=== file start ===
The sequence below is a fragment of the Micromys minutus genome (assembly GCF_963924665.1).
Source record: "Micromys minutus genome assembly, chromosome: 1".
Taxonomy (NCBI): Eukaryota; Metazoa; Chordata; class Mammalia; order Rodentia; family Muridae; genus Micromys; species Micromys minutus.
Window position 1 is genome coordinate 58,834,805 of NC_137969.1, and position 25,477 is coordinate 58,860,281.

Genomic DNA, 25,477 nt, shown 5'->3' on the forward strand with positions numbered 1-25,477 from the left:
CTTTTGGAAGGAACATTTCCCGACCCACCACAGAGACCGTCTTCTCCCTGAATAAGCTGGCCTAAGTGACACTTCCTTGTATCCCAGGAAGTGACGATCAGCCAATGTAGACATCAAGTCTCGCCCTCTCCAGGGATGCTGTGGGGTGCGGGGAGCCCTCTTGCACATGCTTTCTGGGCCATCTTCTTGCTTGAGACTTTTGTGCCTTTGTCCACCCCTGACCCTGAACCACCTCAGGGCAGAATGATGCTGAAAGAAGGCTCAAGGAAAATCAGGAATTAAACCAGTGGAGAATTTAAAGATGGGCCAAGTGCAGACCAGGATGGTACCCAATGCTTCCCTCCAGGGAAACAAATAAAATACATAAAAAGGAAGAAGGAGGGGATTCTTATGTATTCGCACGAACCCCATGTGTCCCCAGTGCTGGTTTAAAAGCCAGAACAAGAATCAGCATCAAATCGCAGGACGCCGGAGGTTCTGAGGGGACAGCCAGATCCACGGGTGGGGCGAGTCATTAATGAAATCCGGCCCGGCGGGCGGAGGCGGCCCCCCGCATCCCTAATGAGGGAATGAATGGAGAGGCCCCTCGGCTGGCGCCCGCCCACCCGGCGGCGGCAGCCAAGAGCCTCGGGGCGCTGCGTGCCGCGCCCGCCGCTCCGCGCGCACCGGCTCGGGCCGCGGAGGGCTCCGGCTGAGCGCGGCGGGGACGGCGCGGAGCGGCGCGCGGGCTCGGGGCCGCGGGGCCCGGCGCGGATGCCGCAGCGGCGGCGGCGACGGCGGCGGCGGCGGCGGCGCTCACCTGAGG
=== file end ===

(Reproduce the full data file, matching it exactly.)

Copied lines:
The sequence below is a fragment of the Micromys minutus genome (assembly GCF_963924665.1).
Source record: "Micromys minutus genome assembly, chromosome: 1".
Taxonomy (NCBI): Eukaryota; Metazoa; Chordata; class Mammalia; order Rodentia; family Muridae; genus Micromys; species Micromys minutus.
Window position 1 is genome coordinate 58,834,805 of NC_137969.1, and position 25,477 is coordinate 58,860,281.

Genomic DNA, 25,477 nt, shown 5'->3' on the forward strand with positions numbered 1-25,477 from the left:
CTTTTGGAAGGAACATTTCCCGACCCACCACAGAGACCGTCTTCTCCCTGAATAAGCTGGCCTAAGTGACACTTCCTTGTATCCCAGGAAGTGACGATCAGCCAATGTAGACATCAAGTCTCGCCCTCTCCAGGGATGCTGTGGGGTGCGGGGAGCCCTCTTGCACATGCTTTCTGGGCCATCTTCTTGCTTGAGACTTTTGTGCCTTTGTCCACCCCTGACCCTGAACCACCTCAGGGCAGAATGATGCTGAAAGAAGGCTCAAGGAAAATCAGGAATTAAACCAGTGGAGAATTTAAAGATGGGCCAAGTGCAGACCAGGATGGTACCCAATGCTTCCCTCCAGGGAAACAAATAAAATACATAAAAAGGAAGAAGGAGGGGATTCTTATGTATTCGCACGAACCCCATGTGTCCCCAGTGCTGGTTTAAAAGCCAGAACAAGAATCAGCATCAAATCGCAGGACGCCGGAGGTTCTGAGGGGACAGCCAGATCCACGGGTGGGGCGAGTCATTAATGAAATCCGGCCCGGCGGGCGGAGGCGGCCCCCCGCATCCCTAATGAGGGAATGAATGGAGAGGCCCCTCGGCTGGCGCCCGCCCACCCGGCGGCGGCAGCCAAGAGCCTCGGGGCGCTGCGTGCCGCGCCCGCCGCTCCGCGCGCACCGGCTCGGGCCGCGGAGGGCTCCGGCTGAGCGCGGCGGGGACGGCGCGGAGCGGCGCGCGGGCTCGGGGCCGCGGGGCCCGGCGCGGATGCCGCAGCGGCGGCGGCGACGGCGGCGGCGGCGGCGGCGCTCACCTGAGG